Since there are few (if any) quality foreign releases this year, The Girl with the Dragon Tattoo should be on the top of the list. I have yet to see any suspense/thriller off Hollywood’s assembly line as layered as this one. It’s almost as if the ghost of Raymond Chandler was summoned from his grave to take one final stab at his beloved detective genre.

Too bad the film is in Swedish. Those who have a low tolerance for subtitles will surely be missing out.

The film is based off the award-winning crime novel of the same name by the Swedish author and journalist Stieg Larsson, and like any great film, there’s an interesting backstory behind it. Shortly before the book’s publication in 2004, the first in the author’s “Millennium Trilogy,” Larsson died of a massive heart attack at the age of 50, much to the suspicion of his friends and family.

An influential journalist in his own right, Larsson’s fiction dealt primarily with Sweden’s criminal underworld and set out to expose the country’s racist organizations. Larson endured countless death threats during his later years, and rumors continue to circle that his unexpected death was indeed murder. He left three unpublished novels at the time of his death, which would go on to sell millions of copies and earn Larsson the distinctive title of becoming the world’s second best-selling author, behind Afghanistan’s Khaled Hosseini.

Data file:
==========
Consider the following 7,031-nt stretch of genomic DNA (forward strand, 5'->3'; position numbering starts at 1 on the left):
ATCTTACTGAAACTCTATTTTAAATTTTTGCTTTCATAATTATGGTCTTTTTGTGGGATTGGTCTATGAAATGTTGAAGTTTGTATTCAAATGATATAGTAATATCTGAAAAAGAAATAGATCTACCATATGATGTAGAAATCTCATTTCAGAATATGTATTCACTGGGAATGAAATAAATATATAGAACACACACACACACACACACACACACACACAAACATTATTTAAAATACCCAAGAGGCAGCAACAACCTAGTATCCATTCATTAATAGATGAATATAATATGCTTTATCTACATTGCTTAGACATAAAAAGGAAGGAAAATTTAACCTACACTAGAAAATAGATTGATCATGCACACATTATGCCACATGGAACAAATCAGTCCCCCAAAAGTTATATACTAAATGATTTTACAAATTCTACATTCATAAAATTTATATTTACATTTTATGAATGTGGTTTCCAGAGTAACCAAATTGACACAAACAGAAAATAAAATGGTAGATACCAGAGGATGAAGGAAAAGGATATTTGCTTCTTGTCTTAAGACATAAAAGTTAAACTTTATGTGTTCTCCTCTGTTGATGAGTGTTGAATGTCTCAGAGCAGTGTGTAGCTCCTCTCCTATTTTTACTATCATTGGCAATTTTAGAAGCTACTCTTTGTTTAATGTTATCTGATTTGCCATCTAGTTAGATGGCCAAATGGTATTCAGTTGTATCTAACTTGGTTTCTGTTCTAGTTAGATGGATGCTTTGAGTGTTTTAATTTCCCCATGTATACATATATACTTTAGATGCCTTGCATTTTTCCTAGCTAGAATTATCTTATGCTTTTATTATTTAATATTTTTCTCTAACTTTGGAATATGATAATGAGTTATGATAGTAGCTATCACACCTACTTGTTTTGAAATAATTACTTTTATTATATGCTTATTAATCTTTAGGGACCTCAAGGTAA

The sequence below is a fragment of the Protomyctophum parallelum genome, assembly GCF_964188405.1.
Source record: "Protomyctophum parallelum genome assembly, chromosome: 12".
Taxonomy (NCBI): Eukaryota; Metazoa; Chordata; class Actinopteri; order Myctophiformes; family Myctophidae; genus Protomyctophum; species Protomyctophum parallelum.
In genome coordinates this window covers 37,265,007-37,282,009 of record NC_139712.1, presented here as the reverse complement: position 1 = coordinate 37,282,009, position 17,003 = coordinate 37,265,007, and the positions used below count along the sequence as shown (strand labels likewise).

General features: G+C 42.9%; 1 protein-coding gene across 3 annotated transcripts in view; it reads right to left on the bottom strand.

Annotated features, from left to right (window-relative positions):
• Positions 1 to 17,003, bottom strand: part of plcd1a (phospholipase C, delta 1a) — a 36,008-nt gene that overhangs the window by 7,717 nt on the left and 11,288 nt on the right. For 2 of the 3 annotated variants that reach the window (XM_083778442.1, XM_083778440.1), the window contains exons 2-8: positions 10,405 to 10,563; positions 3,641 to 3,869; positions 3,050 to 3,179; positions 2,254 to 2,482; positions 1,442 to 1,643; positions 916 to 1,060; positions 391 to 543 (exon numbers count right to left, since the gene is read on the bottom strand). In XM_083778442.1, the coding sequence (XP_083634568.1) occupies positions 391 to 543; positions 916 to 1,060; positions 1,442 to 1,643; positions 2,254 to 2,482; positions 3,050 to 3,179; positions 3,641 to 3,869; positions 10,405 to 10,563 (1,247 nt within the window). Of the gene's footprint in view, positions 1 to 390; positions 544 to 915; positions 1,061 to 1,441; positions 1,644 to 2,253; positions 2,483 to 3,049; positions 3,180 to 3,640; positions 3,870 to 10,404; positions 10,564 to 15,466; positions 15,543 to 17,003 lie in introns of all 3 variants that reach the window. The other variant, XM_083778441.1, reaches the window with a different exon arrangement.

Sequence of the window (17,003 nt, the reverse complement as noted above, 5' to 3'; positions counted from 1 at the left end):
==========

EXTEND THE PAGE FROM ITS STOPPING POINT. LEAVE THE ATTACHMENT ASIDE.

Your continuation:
When all is said and done, The Girl with the Dragon Tattoo is more or less an old-fashioned detective story. The film follows Mikael Blomkvist, an investigative journalist who is hired by a wealthy CEO to solve the disappearance of his great niece.

To assist him with the investigation, Blomkvist hires a brilliant computer hacker named Lisbeth Salander. Lisbeth has been misunderstood by authority her entire life, and although she is somewhat of a social outcast (Her entire wardrobe consists of black.), she proves to be a worthy addition. Together, Blomkvist and Salander endure a series of twists and turns that reveal the dark side of Swedish society.

Swedish actor Michael Nyqvist is brilliantly cast as Blomkvist, but it was Noomi Rapace and her performance as the punkish waif Lisbeth that I was particularly taken with. She takes to the role with comfort and ease, and her transformation from a victimized cynic to rebellious crusader is effortless. Someone please give this woman an award!

Grade: A

The Girl with the Dragon Tattoo releases in select theaters March 19.